The irish flute players handbook
The Irish Flute Players Handbook by S.C. Hamilton
The Irish Flute Player's Handbook
International Journal on Digital Libraries. This paper presents the curation and annotation of a collection of traditional Irish flute recordings to facilitate the analysis of stylistic characteristics. We introduce the structure of Irish tunes, types of tunes and the ornamentation, which is a decisive stylistic determinant in Irish traditional music. We identify seminal recordings of prominent flute players and provide information related to players and their style and geographical context. We describe the process of manual annotation of the audio data. The annotations consist of the onsets of notes, note frequency and identity of notes and ornaments.
The lower notes can be harder for beginners. My advice is to listen to lots of different players until you feel yourself gravitating toward a sound that you like, and try to emulate it. This is a big difference between classical flute playing, where tonguing is used to separate staccato notes, and Irish flute playing, where glottal stops are more commonly used. Fingering charts for the simple-system flute are available from these online resources:. Listen to other flute players to get a sense of the range of possibilities. You can also get ideas from listening to pipers, fiddlers, whistle players, accordion players, singers, and other musicians. If there are other flute players in your area, ask them if they have any recordings or field tapes that you could borrow.
Are there particular makers that started this trend? I suppose this could dovetail into a discussion about the general trend of flutes made recently for Irish music rather than the "traditional" antique German and English flutes. Easier fingering, modern pitch, geared to the most common keys in which music was being played. I made my first keyless Irish flute in , after 7 months in spent in England, Scotland and Ireland researching what was happening there in traditional music on an Australia Council grant. That trip also included time spent in the Bate flute collection at Oxford, having met Philip Bate in London. If others had been making Irish flutes earlier or at the same time, I was blissfully unaware of them, as they no doubt would have been of me. No internet back then.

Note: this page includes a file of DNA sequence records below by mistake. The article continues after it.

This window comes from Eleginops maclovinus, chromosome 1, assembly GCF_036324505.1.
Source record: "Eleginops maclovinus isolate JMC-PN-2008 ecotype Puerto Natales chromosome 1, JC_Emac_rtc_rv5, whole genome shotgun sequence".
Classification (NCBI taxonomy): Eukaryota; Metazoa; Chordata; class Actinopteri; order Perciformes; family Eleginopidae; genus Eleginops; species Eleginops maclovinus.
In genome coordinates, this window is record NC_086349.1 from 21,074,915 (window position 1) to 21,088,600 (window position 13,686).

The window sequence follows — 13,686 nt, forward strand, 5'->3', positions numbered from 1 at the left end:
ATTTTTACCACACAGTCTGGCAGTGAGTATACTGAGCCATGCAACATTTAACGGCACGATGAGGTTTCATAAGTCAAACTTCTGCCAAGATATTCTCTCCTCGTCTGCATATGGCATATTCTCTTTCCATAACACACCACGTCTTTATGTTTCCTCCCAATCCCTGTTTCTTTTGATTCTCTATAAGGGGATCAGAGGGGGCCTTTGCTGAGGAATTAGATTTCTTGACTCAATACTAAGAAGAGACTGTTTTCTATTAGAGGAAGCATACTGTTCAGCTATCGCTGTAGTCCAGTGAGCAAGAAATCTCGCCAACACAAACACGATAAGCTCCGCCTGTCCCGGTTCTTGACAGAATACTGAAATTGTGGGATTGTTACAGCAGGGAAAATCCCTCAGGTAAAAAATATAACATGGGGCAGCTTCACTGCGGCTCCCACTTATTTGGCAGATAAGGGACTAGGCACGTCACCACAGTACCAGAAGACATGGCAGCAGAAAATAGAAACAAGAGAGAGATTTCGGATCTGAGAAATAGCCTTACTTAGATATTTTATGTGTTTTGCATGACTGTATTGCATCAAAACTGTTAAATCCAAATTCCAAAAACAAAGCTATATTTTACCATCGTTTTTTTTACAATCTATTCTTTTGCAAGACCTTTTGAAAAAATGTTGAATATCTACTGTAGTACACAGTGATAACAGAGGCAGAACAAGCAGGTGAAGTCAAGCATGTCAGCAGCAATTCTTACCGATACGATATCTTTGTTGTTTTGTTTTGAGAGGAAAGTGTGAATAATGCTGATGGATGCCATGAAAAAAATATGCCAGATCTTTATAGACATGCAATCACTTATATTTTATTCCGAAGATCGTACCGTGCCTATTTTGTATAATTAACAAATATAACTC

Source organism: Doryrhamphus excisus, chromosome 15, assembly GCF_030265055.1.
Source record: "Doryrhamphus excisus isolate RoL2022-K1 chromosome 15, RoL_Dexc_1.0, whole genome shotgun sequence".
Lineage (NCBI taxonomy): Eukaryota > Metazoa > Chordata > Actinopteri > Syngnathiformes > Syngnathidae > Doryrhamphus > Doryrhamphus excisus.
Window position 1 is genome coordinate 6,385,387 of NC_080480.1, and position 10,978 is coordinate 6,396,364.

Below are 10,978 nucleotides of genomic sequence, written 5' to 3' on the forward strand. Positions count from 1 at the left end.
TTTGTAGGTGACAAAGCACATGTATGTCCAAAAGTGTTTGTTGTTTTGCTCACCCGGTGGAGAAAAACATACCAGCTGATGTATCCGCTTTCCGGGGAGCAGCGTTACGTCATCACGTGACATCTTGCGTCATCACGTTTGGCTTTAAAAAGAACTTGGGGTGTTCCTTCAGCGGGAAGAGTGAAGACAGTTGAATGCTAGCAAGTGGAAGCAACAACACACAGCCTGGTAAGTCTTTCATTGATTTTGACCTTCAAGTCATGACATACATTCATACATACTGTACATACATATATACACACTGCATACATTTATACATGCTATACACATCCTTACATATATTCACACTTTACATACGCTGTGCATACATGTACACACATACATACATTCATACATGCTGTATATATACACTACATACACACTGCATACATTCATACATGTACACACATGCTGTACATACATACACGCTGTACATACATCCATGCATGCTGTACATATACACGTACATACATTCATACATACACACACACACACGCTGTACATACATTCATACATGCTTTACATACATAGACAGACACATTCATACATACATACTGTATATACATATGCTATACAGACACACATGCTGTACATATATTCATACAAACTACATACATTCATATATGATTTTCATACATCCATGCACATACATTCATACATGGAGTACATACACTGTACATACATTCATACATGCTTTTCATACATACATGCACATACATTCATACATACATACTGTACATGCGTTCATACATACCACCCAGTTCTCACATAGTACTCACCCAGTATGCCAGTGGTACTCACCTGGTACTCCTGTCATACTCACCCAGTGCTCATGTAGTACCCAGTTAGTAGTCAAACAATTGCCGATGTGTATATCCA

Fingering and Ornamentation
Users browsing this forum: Google and 8 guests. Posted: Sun Dec 16, pm. I am open to offers - from here it goes to eBay. All offers will be kept confidential. It will be a delight to an accomplished player as much as to a beginner and would make a wonderful present. It is a complete traditional flute player's source book with pages. It contains illustrated sections on history and development, the flute in Ireland, a tutor section introducing the reader to playing the flute in the Irish tradition, repair and maintenance, and manufacture.
Tried and tested, this is a greatly expanded and improved update of the very first Irish flute tutor which was published in Its pages are packed with background information and suitable for all from the most basic to the most advanced levels. The book covers breathing and ornamentation techniques, has a hundred and five notated tunes and a companion CDs with tracks of tuition, ornamentation and music examples. This 'method' is perfectly suited too to the tin whistle. This book first appeared in as Timber, The Concert-Flute Tutor, the first learning manual for the flute in Irish traditional music. It was a milestone for an instrument which had hitherto been surrounded by much myth and mystery. Indeed, the wooden flute was so invisible to the world outside of Irish music at that time that the first edition was turned down by several publishers on the grounds that there would be no demand for it.